Detroit police chief: Some teachers should carry guns

George Hunter
The Detroit News

In the wake of the Feb. 14 school shooting in Florida that left 17 dead, Detroit’s police chief said students would be safer if some teachers carried guns in class — a position that isn’t shared by Detroit Public Schools Community District officials or Mayor Mike Duggan.

“What’s a better idea? I’ve not heard one,” Chief James Craig told The Detroit News this week. “You can say put armed police officers into every school, but that’s not practical. I’m not saying arming teachers is the only solution, and I’m certainly not saying we should just hand out guns to all teachers. That’s ridiculous.

“But it makes sense to arm certain teachers who are trained, such as former military or police officers. That’s only one of several components, including taking a strong look at mental health issues, and making sure police take action when they get indications someone may be violent.”

President Donald Trump made similar comments after gunman Nikolas Cruz killed 17 people in Marjory Stoneman High School in Parkland, Florida. Trump said designating schools as “gun-free zones” puts students in “far more danger” and called for “gun-adept teachers and coaches” to be able to carry concealed firearms.

Duggan doesn’t agree arming teachers is a good idea, spokesman John Roach said.

“Chief Craig is certainly entitled to his opinion, however his opinion is not the position of this administration,” Roach said in an email.

Detroit school Superintendent Nikolai Vitti and Iris Taylor, Detroit school board president, issued a joint written statement disagreeing with Craig.

“The district is opposed to arming personnel in schools with the exception of officers,” they wrote. “This position is consistent with the voice of our teachers, families, and students. We look forward to advocating for additional funding for mental health support and smart gun control.”

Craig has broken with the stated positions of most big-city police chiefs on gun issues before. He made national headlines after he told The News in 2014 he thought Detroit would be safer if more “good Americans” were armed.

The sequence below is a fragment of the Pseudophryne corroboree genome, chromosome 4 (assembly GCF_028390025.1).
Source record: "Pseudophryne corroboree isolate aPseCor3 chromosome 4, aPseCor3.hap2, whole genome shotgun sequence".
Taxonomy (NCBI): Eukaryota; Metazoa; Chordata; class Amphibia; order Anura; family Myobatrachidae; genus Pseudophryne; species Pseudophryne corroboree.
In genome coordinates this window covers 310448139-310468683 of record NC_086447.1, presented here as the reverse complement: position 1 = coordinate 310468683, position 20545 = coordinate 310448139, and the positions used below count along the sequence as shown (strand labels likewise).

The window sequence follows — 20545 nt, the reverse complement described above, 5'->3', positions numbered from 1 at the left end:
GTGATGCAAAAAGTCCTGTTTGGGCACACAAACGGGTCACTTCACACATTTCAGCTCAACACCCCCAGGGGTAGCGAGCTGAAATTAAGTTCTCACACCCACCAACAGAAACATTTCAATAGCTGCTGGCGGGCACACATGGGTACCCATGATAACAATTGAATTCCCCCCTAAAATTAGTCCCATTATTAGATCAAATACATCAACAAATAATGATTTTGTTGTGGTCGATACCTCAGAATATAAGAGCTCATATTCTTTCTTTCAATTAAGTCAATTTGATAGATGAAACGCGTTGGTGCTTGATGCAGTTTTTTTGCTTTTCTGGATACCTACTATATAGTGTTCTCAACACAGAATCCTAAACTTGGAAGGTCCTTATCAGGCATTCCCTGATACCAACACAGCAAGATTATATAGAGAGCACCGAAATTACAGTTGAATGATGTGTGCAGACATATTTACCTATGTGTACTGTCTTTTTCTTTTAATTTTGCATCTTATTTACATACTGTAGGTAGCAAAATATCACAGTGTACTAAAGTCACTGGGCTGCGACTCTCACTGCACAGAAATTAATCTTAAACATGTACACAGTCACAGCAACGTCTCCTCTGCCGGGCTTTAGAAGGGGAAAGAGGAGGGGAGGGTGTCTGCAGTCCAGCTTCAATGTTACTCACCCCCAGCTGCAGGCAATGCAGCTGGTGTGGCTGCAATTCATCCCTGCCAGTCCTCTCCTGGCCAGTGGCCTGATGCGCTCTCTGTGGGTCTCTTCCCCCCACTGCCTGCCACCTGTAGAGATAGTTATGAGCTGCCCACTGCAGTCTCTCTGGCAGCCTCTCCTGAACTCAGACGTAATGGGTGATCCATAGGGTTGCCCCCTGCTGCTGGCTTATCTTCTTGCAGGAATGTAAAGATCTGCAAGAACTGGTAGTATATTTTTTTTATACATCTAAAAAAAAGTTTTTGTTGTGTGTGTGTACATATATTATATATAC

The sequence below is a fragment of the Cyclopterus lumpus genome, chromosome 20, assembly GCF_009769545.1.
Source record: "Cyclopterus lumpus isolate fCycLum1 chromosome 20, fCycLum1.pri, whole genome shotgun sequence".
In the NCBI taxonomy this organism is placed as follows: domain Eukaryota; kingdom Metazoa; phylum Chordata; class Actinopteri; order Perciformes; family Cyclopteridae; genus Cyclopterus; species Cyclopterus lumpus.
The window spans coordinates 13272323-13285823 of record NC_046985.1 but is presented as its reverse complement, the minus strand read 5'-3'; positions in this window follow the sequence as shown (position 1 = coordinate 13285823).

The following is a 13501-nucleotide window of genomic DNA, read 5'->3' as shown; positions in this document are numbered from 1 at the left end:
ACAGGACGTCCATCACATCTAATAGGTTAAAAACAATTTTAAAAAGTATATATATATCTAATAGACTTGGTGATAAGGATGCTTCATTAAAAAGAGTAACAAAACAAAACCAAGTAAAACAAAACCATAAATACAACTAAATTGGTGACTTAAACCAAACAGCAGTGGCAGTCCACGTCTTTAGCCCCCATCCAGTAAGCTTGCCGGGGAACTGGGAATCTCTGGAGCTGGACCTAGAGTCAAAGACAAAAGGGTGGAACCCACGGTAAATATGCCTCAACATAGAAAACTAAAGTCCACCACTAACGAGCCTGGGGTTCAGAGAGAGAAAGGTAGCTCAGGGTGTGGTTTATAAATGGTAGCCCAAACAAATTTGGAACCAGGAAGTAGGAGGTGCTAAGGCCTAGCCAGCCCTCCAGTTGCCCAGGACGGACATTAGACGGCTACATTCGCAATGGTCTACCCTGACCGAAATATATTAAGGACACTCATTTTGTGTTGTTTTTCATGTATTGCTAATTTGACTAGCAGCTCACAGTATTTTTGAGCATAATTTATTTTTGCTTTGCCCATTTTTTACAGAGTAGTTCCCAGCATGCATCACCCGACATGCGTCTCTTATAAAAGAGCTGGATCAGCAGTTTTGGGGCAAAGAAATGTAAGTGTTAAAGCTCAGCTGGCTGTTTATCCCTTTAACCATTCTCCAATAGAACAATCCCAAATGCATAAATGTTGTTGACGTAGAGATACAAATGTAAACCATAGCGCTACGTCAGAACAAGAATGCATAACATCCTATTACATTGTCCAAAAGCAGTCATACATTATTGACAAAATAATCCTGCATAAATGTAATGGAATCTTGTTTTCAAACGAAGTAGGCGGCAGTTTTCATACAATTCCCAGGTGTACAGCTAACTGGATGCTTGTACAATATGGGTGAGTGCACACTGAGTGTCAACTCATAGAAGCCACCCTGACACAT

Craig said Israel enacted a “common sense” school gun policy after the 1974 “Ma’alot massacre,” in which Palestinian gunmen entered the Netiv Meir Elementary School and took 115 people, 105 of them children, and demanded that Israel release Palestinian prisoners. After a standoff, the gunmen killed 25 hostages, including 22 children.

In response to that incident, Israel passed a law mandating armed security in schools, and provided firearms training to school staff.

“They’ve only had two school shootings since then, and in both cases an armed teacher took out the armed suspects,” Craig said. “We need to stop letting our schools be soft targets for people who want to harm children. I don’t think the people who are pushing back on this idea are considering all alternatives.”

Craig also said his officers are trained to react differently than Broward County sheriffs deputies, who reportedly stood outside Stoneman High School during Cruz’s rampage.

“If you reasonably believe lives are in peril, and you hear shots when there are people inside screaming, you’ve got to go in,” he said. “It’s recommended that you have an entry team of at least three officers — but when you’re talking about children being shot, it’s my expectation that my officers will go into that school and try to stop the threat.”

Craig joined other law enforcement officials, including Oakland County Sheriff Michael Bouchard, who insist police officers are trained to enter a facility where an active shooter is present.

Bouchard posted photos of himself on Facebook, showing him training with a semi-automatic rifle Sunday, with the caption: “Hope and prayer is not a strategy, preparation is.”

The photos were posted days after Bouchard released a statement to his deputies saying he expects them to act differently than their Broward County counterparts.

“If we arrive on a similar scene our job is to go in without delay, locate, and neutralize an active shooter,” Bouchard said in the statement. “I will either go in first, by your side or at your six depending on our arrival times. Regardless, I will be going in.”

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Twitter: @GeorgeHunter_DN